Baseball cards and old stamps have value because people are willing to pay for them – but the value isn’t set by a single buyer/seller. For example – if she said that he paid her 1.2 million pounds for a common 63 cent postage stamp – nobody would find that to be a compelling argument because he and she agreed, contrary to the opinion of the rest of the world, that was its value. If you are ever going to distinguish gifts and income you have to have some attention to the marketplace outside of the individual. Finding one person to give you 1.2 million for a postage stamp doesn’t create a marketplace; in fact the marketplace says something very different – it creates a particular understanding between two people. As another example – if a customer buys a few dances and pays you $100 and then instead of a generous $25 tip, gives you $10,000 – is this taxable income related to a marketplace (you found someone to pay you $10,100 for a dance!) or is this a gift, the tax implications of which belong to him?
I would say that obviously the $25 would have been income; it is a 25% tip – well established and understood in the marketplace; the $10,000 is so wildly excessive to what the marketplace would have any expectation of, I think you can reasonably claim and expect that is a gratuitous gift. Setting up a marketplace that only deals with two people and has no attention to the value of services in the marketplace around them would pretty much eviscerate the whole notion of “gifts” actually. I’ve received gifts from customers. I do not regard them as income. I may regard them as well deserved – but that is not the same thing.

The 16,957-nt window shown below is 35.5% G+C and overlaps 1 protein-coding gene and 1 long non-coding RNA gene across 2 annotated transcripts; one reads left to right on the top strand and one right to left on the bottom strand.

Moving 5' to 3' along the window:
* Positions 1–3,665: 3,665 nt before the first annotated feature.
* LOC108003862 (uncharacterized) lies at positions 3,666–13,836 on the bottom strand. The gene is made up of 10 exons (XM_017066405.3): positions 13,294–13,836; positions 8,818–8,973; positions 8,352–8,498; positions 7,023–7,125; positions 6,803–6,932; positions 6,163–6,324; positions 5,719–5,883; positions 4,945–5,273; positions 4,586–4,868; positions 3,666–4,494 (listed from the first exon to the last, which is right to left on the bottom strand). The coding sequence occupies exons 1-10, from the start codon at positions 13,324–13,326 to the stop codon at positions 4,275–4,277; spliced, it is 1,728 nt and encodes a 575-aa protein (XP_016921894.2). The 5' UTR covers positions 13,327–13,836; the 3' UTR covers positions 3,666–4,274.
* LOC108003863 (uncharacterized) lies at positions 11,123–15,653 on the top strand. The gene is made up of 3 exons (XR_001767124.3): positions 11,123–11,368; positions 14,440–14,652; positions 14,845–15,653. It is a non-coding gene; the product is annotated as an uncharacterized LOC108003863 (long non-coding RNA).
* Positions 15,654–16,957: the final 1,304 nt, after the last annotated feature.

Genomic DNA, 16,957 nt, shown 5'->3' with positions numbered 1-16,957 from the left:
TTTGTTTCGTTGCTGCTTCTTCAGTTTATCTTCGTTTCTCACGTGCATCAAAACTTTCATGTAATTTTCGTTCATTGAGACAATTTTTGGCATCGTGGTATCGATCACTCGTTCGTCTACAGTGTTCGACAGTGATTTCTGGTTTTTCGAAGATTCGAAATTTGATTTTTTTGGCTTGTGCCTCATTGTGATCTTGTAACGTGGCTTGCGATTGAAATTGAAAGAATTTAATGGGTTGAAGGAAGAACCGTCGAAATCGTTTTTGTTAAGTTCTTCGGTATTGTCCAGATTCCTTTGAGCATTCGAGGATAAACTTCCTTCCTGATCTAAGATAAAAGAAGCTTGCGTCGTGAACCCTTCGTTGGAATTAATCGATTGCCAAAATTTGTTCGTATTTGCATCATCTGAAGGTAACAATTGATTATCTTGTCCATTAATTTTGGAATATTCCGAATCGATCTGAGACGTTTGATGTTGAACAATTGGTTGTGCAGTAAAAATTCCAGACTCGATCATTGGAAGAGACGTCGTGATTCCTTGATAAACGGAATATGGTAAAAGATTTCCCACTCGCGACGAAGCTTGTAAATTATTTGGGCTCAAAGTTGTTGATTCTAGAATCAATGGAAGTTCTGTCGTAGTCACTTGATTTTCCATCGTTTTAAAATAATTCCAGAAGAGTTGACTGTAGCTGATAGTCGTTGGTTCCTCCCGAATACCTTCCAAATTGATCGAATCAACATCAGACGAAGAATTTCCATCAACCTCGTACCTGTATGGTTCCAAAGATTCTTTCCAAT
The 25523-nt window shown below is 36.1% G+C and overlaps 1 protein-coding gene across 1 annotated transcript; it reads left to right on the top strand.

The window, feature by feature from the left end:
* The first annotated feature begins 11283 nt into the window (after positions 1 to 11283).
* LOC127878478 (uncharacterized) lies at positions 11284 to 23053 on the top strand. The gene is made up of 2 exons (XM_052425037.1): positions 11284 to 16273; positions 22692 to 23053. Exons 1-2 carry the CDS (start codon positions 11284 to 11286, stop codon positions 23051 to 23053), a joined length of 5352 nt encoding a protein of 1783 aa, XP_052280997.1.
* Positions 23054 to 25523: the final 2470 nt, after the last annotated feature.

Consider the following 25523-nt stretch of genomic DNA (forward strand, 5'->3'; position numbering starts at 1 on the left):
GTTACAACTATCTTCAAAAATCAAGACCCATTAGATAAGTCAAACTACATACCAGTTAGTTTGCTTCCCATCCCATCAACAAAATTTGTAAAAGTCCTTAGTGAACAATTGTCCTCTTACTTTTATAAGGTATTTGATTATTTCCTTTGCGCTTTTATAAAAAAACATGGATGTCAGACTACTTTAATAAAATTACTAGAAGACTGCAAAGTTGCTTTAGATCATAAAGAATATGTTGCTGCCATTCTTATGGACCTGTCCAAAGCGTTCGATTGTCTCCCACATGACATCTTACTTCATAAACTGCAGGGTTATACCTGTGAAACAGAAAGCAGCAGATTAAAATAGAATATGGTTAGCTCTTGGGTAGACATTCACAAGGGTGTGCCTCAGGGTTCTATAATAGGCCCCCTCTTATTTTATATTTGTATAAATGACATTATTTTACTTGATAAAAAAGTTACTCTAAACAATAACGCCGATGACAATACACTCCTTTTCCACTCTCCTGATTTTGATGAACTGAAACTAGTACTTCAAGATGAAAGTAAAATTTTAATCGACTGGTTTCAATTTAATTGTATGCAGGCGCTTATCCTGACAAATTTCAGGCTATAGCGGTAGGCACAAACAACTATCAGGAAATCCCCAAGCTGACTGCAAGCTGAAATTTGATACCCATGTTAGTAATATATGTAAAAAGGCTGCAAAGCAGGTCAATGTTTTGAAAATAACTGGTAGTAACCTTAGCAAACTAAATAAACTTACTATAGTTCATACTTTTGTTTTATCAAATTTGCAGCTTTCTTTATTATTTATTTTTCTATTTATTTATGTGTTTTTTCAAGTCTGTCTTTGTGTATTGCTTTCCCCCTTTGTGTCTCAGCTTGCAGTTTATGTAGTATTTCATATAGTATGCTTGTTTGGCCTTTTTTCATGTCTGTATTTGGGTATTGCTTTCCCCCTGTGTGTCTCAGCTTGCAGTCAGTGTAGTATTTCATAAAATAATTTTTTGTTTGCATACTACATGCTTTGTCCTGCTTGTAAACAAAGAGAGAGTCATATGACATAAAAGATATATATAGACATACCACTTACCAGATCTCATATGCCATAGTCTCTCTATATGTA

That completely confuses me. Here is the US if you get more than $13,000 (I think this is the right amount; it is something around that) from one person within a year, you have to pay taxes. I don’t know if you have to classify it as income per se, but it’s not tax-free just because it’s a “gift.” I’m not sure where you live (Canada?) so maybe it’s different there, but I can’t believe many countries allow people to give huge cash “gifts” to each other without paying taxes. If they did, everyone would go that route instead of declaring their income as income.